EDITOR'S NOTE: This is one in a series of stories about contested races in the May 6 county primaries.
Rhea County, Tenn., voters can look forward to an exciting election at the county level — in August.
That's when June Griffin, a perennial candidate and political crusader who describes the United Nations as the "antichrist" and calls the Internal Revenue Service "the citadel of thievery," is expected to run for county executive. Griffin is one of four candidates, including incumbent County Executive George Thacker, who picked up election petitions that are due back by April 3.
Because the county executive position is nonpartisan, that office won't be up for vote until the Aug. 7 general election.
"Our August race is going to be the exciting one," county Deputy Administrator of Elections Felicia Mills said.
Meanwhile, the May 6 primary has only one contested race at the local level: Two Democrats, incumbent Jamie Holloway of Spring City, Tenn., and Cheryl Cashman, of Dayton, Tenn., will battle for the Rhea County Circuit Court Clerk. The winner will face Pam Peaveyhouse, a Dayton Republican, on Aug. 7.
Holloway, who served four years in the U.S. Navy and 10 years as a Tennessee Highway patrolman, said his life has been dedicated to public service, and he's made improvements since being elected in 2010 as county Circuit Court clerk.
"We've made quite a few technology changes since I've been in office to try to save time and save money," he said.
Cashman, who works as an administrative assistant for the Red Bank Police Department, ran unsuccessfully against Holloway in 2010. She had worked for 18 years in the Rhea County Circuit Clerk's Office, most recently as chief deputy clerk. But Holloway terminated her on Sept. 1, 2010, the day he took office.
"I just want to get back to my hometown," Cashman said of Dayton, where she's lived for close to 27 years. "It is my passion to serve the public. The only promise that I can make is, I want to do the best job I can for the people of Rhea County."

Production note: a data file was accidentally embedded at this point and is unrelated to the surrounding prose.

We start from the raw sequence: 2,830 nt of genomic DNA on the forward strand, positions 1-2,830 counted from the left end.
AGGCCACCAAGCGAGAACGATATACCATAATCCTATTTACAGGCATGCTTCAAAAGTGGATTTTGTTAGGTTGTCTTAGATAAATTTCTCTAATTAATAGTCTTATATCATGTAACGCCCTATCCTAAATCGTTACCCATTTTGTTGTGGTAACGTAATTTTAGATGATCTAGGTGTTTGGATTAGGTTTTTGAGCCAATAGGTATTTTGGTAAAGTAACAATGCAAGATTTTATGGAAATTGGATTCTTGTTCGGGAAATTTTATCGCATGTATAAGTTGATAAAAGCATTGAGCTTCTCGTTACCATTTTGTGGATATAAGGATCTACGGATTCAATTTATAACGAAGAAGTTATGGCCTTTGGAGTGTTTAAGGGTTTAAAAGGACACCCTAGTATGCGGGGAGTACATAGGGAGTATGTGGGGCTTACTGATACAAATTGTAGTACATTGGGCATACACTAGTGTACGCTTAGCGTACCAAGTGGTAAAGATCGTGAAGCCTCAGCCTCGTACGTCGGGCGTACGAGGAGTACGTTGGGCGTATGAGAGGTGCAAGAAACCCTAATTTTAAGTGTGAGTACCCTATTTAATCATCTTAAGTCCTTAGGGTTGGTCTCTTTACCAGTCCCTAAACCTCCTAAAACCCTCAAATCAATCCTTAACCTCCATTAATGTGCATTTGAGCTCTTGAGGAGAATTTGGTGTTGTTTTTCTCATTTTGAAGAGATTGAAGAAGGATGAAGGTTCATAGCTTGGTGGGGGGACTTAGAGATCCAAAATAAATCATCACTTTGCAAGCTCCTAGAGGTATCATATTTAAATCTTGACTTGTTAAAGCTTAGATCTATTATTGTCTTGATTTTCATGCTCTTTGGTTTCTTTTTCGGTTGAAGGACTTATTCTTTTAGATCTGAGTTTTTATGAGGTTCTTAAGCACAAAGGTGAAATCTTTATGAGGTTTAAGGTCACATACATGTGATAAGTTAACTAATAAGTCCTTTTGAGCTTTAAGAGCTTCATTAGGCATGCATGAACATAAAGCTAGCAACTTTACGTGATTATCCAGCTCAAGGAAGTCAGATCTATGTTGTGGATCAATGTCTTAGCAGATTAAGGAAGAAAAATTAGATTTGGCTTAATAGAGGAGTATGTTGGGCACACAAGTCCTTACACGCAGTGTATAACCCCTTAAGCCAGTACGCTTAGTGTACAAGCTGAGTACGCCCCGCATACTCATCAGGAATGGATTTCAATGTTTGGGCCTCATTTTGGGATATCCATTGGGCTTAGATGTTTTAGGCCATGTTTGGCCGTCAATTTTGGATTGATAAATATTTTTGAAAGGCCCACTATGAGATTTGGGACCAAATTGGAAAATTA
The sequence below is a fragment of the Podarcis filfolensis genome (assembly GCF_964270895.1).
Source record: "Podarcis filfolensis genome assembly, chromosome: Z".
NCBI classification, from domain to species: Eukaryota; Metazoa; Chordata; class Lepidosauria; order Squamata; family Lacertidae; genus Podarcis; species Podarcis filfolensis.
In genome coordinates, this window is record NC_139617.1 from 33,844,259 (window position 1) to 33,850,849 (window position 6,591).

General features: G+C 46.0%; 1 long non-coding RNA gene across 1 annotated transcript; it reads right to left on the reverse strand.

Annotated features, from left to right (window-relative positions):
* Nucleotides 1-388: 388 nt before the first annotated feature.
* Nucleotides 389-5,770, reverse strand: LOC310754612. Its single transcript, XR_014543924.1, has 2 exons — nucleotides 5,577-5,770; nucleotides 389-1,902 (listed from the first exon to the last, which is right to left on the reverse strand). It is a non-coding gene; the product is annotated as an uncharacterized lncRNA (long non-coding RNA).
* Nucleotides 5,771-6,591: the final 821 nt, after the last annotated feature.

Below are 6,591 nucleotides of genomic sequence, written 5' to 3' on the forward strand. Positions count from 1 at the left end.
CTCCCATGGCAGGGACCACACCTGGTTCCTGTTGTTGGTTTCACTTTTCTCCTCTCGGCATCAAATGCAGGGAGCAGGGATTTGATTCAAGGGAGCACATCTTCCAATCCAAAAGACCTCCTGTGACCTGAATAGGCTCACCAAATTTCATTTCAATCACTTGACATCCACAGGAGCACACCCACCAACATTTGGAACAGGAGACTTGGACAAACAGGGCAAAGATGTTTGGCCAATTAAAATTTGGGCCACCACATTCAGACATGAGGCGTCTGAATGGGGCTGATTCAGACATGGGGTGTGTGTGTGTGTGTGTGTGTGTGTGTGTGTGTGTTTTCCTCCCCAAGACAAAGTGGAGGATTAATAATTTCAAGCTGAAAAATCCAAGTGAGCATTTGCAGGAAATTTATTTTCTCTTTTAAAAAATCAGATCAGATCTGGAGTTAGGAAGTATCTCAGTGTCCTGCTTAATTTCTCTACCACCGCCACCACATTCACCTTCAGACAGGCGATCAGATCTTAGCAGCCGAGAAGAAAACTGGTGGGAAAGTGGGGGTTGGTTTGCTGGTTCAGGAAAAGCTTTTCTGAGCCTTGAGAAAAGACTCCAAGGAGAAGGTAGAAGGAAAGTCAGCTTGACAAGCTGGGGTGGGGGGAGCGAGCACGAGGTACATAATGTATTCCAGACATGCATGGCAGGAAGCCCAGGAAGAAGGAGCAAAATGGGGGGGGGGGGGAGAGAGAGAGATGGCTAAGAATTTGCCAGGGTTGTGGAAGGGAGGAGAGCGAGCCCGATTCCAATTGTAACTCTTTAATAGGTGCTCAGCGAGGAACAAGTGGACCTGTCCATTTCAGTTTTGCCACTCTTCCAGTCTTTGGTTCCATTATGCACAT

It looked for a while as if incumbent Rhea County Sheriff Mike Neal, a Democrat, would face a challenge from Jerry Lawrence, a Republican. But Lawrence was removed from the ballot in late February because he didn't file the required paperwork in time with the Tennessee Peace Officers Standards and Training Commission.
"He did not qualify with POST, so he did not make the ballot," Mills said.
The Rhea County ballot will have a contest at the state level: incumbent Republican District 31 state Rep. Ron Travis, of Dayton, faces a challenge from Republican Jim Cobb, of Spring City, who previously held the seat.
The two Republicans faced each other in the 2012 primary, which Travis won. That race made headlines when Cobb turned himself in at the Rhea County Jail on Oct. 3, 2012, after Sue Goins, a Travis supporter, accused Cobb of assaulting her as she sat outside a polling place at Frazier Elementary School in Dayton.
Goins feared "imminent bodily injury," according to a Rhea County Sheriff's Office report, when Cobb got out of his pickup truck and allegedly attempted to knock down a Travis sign.
A Rhea County Circuit Court jury found Cobb not guilty of misdemeanor assault on Nov. 14, 2012, after deliberating for about an hour, according to Times Free Press archives. Cobb called Goins' charges "politically motivated," and said there was no physical contact or harsh words spoken toward Goins.
Contact staff writer Tim Omarzu at email@example.com or 423-757-6651.
Tim Omarzu covers Catoosa and Walker counties for the Times Free Press. Omarzu is a longtime journalist who has worked as a reporter and editor at daily and weekly newspapers in Michigan, Nevada and California. Stories he's covered include crime in blighted parts of metro Detroit and Reno, Nev.; environmental activists tree-sitting in California's Sierra Nevada foothills; attempts by the Michigan Militia to take over a township¹s government in northern Michigan. A native of Michigan, ...